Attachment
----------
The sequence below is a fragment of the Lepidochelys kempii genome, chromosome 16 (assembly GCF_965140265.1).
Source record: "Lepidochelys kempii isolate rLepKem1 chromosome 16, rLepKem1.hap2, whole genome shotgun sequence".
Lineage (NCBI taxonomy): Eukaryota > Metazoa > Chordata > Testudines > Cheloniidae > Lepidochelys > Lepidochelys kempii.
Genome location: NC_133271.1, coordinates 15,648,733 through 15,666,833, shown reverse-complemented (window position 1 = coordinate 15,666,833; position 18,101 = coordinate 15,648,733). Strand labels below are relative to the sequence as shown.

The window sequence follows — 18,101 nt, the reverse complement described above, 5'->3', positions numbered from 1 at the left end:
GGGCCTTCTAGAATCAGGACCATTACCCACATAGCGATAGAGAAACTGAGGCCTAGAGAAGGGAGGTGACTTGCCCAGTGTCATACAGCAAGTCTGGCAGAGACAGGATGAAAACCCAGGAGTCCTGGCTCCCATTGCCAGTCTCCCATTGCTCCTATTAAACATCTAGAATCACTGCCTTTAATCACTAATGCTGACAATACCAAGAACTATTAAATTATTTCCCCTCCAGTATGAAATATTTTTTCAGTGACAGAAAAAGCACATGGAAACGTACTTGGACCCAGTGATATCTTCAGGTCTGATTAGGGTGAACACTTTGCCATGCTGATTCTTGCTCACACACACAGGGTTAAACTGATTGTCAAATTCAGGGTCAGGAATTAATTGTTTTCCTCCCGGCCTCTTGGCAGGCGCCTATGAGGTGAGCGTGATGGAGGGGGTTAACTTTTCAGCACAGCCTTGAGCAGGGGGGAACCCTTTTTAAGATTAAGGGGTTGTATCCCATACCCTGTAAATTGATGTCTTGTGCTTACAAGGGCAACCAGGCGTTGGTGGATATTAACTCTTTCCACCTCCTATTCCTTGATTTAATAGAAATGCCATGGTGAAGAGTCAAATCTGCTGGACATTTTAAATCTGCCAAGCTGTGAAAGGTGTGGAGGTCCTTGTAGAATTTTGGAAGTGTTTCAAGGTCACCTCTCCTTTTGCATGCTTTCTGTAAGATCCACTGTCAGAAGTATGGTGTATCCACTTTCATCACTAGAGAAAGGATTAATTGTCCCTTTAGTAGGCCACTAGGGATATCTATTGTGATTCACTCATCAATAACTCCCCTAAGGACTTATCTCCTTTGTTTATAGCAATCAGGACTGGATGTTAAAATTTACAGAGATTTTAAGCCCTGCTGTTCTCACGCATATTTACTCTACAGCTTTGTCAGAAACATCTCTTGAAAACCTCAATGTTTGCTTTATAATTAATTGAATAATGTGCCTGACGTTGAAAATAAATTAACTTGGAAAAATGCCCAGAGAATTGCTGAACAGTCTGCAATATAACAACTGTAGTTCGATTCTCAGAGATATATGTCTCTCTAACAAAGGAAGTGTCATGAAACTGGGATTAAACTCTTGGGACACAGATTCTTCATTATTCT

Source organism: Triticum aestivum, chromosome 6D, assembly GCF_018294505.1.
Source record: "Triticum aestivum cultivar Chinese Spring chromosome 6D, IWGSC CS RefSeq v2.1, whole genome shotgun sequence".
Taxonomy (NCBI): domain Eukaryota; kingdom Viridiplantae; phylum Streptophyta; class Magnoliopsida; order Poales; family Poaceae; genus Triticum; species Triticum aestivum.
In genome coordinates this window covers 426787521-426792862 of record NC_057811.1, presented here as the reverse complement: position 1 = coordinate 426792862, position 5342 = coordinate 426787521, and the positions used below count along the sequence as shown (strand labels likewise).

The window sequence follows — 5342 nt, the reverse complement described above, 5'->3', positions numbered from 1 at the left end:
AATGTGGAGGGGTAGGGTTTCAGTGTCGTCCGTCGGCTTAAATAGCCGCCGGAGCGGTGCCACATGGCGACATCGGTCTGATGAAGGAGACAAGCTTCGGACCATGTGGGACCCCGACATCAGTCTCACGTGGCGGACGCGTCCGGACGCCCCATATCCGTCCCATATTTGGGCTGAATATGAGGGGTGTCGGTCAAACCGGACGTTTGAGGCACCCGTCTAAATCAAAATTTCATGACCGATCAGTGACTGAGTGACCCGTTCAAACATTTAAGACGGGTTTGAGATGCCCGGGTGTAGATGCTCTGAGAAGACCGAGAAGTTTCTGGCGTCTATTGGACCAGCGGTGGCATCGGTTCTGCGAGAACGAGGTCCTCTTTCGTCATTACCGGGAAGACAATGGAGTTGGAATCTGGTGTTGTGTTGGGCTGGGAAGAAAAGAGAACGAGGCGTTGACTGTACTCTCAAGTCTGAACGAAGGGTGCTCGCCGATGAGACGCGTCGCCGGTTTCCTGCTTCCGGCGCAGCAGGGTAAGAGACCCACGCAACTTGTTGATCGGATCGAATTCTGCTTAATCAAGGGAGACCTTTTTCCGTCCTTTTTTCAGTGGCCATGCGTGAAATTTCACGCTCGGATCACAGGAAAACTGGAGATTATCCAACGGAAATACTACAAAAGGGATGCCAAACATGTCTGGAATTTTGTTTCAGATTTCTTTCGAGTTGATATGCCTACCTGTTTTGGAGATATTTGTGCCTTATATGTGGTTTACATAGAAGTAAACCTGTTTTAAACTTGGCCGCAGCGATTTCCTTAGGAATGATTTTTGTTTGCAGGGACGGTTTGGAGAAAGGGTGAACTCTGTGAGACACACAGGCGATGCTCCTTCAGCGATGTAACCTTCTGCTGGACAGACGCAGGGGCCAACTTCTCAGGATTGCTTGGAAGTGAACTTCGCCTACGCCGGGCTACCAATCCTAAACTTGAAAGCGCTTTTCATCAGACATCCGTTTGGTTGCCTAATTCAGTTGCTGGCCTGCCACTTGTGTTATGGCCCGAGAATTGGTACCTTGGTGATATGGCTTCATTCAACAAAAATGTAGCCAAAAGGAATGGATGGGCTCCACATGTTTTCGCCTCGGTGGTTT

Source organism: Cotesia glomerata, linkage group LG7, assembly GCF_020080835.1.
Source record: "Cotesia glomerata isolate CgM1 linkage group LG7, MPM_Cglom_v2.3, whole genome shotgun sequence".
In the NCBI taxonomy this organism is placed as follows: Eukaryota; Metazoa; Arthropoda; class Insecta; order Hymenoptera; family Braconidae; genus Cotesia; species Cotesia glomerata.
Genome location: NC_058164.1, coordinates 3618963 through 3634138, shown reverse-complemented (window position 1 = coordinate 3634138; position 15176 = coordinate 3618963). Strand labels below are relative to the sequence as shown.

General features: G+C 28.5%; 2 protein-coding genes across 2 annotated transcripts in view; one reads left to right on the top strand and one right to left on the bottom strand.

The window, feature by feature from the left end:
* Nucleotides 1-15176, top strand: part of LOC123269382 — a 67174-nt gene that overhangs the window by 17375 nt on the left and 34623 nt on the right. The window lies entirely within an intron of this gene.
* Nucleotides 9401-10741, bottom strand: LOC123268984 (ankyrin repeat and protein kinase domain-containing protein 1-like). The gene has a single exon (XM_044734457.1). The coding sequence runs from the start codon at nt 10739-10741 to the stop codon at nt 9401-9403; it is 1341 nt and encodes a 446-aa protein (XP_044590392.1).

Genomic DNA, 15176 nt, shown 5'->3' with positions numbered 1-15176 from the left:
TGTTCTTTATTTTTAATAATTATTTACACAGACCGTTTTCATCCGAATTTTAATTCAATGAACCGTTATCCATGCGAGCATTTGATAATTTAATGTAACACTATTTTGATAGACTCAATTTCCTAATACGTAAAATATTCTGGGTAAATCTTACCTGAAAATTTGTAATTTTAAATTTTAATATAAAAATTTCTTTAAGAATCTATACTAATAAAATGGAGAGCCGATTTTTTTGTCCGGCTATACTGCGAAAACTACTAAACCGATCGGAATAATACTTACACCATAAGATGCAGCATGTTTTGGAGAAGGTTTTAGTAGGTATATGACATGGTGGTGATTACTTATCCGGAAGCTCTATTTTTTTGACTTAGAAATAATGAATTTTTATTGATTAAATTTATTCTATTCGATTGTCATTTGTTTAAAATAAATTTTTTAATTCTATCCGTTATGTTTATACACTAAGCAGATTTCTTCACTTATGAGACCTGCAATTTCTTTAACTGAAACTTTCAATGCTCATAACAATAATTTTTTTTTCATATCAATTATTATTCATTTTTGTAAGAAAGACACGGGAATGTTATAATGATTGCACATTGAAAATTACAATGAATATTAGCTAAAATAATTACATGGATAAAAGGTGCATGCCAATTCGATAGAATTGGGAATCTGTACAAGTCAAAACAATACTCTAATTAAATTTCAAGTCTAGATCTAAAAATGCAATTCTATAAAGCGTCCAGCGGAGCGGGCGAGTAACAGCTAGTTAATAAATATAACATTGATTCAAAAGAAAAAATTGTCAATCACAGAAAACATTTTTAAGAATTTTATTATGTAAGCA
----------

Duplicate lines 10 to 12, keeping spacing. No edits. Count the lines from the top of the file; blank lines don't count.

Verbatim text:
In genome coordinates this window covers 426787521-426792862 of record NC_057811.1, presented here as the reverse complement: position 1 = coordinate 426792862, position 5342 = coordinate 426787521, and the positions used below count along the sequence as shown (strand labels likewise).

The window sequence follows — 5342 nt, the reverse complement described above, 5'->3', positions numbered from 1 at the left end:
AATGTGGAGGGGTAGGGTTTCAGTGTCGTCCGTCGGCTTAAATAGCCGCCGGAGCGGTGCCACATGGCGACATCGGTCTGATGAAGGAGACAAGCTTCGGACCATGTGGGACCCCGACATCAGTCTCACGTGGCGGACGCGTCCGGACGCCCCATATCCGTCCCATATTTGGGCTGAATATGAGGGGTGTCGGTCAAACCGGACGTTTGAGGCACCCGTCTAAATCAAAATTTCATGACCGATCAGTGACTGAGTGACCCGTTCAAACATTTAAGACGGGTTTGAGATGCCCGGGTGTAGATGCTCTGAGAAGACCGAGAAGTTTCTGGCGTCTATTGGACCAGCGGTGGCATCGGTTCTGCGAGAACGAGGTCCTCTTTCGTCATTACCGGGAAGACAATGGAGTTGGAATCTGGTGTTGTGTTGGGCTGGGAAGAAAAGAGAACGAGGCGTTGACTGTACTCTCAAGTCTGAACGAAGGGTGCTCGCCGATGAGACGCGTCGCCGGTTTCCTGCTTCCGGCGCAGCAGGGTAAGAGACCCACGCAACTTGTTGATCGGATCGAATTCTGCTTAATCAAGGGAGACCTTTTTCCGTCCTTTTTTCAGTGGCCATGCGTGAAATTTCACGCTCGGATCACAGGAAAACTGGAGATTATCCAACGGAAATACTACAAAAGGGATGCCAAACATGTCTGGAATTTTGTTTCAGATTTCTTTCGAGTTGATATGCCTACCTGTTTTGGAGATATTTGTGCCTTATATGTGGTTTACATAGAAGTAAACCTGTTTTAAACTTGGCCGCAGCGATTTCCTTAGGAATGATTTTTGTTTGCAGGGACGGTTTGGAGAAAGGGTGAACTCTGTGAGACACACAGGCGATGCTCCTTCAGCGATGTAACCTTCTGCTGGACAGACGCAGGGGCCAACTTCTCAGGATTGCTTGGAAGTGAACTTCGCCTACGCCGGGCTACCAATCCTAAACTTGAAAGCGCTTTTCATCAGACATCCGTTTGGTTGCCTAATTCAGTTGCTGGCCTGCCACTTGTGTTATGGCCCGAGAATTGGTACCTTGGTGATATGGCTTCATTCAACAAAAATGTAGCCAAAAGGAATGGATGGGCTCCACATGTTTTCGCCTCGGTGGTTT